The Future of Arts Education

Bruce Museum

Sep. 9, 2021, 07:00 pm

PHONE 203.869.0376

The Bruce Museum will present Creative Today, Creative Tomorrow: The Future of Arts Education, a national roundtable exploring not just where arts education has been, but where it is going.

The roundtable will tackle such questions as: How do we position arts education as a right, not a privilege? How do we turn all the research proving the academic benefits of arts education into a demand for more of it? And what is “arts education” anyway? And who says so?

The event will be co-moderated by Leonard Jacobs, producer of Bruce Presents, and Jeff M. Poulin, founder of Creative Generation, which works to inspire, connect and amplify the work of young creatives who catalyze social change and those committed to cultivating their creativity. Key arts-education leaders comprise the panel: Eric Booth, Matthew Deitsch, Richard Kessler, James Haywood Rolling, Jr., Glenis Redmond, Gabrielle Ruiz, and Dennie Palmer Wolf.

Creative Today, Creative Tomorrow is the 20th installment of the Bruce Museum’s acclaimed speaker series Bruce Presents: Thought Leaders in the Fields of Art and Science. Support for Bruce Presents is generously provided by Berkley One, a Berkley Company.

To join this online, live-streamed Zoom webinar, visit and click on the Reservations button to sign up. Tickets are free for Bruce Museum Members; $20 for non-members.

Bruce Presents producer Leonard Jacobs conceived Creative Today, Creative Tomorrow out of his personal experience with arts education. “I grew up working-class in New York City during tough times economically,” he said in a statement, “but I was privileged to have so much arts at my public school. Today, too many people still see arts education as a disposable frill. We need to talk about why an arts education is the opposite—indispensable—so as to make it a priority for every parent, every teacher and every school.”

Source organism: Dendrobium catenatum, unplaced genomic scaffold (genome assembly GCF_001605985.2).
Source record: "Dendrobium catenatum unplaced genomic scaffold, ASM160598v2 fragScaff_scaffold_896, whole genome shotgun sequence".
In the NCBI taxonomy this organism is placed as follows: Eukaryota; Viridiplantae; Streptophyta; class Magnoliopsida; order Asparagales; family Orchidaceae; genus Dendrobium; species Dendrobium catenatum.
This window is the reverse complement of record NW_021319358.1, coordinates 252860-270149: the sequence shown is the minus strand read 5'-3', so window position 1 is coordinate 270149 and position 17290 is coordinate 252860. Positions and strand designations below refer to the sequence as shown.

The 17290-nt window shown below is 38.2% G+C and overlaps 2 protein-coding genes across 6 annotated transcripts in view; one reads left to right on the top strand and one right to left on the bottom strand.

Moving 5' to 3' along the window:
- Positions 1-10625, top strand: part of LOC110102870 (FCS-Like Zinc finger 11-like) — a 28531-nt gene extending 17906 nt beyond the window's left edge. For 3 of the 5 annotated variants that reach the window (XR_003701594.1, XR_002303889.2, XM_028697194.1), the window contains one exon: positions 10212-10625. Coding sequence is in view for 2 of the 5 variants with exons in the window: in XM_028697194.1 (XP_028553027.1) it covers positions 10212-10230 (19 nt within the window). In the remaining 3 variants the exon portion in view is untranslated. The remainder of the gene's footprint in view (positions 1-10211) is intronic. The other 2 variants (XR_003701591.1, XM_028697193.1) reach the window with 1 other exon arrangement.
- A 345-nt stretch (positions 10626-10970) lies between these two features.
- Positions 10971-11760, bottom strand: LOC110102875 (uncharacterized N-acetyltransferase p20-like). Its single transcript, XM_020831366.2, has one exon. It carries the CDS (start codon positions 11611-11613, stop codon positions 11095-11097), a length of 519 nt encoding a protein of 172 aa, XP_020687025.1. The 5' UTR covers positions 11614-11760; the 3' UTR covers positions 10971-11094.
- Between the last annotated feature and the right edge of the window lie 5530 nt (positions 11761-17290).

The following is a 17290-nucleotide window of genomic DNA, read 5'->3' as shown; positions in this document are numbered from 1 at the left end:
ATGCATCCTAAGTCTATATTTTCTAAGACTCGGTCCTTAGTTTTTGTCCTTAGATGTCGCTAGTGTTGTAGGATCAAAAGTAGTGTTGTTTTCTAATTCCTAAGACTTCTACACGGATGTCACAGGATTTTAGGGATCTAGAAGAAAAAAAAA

Bruce Museum COO and Managing Director Suzanne Lio added, “Education for all but especially for youth is a huge inspiration to our work. As many people know, the Bruce is in the middle of a multi-year renovation and expansion project, and part of the core of this project is the imperative to create nearly limitless opportunities to serve young people and their sense of creativity to art and science. If we don’t put arts education front and center now—right now, when it’s truly needed most—then when will we?”

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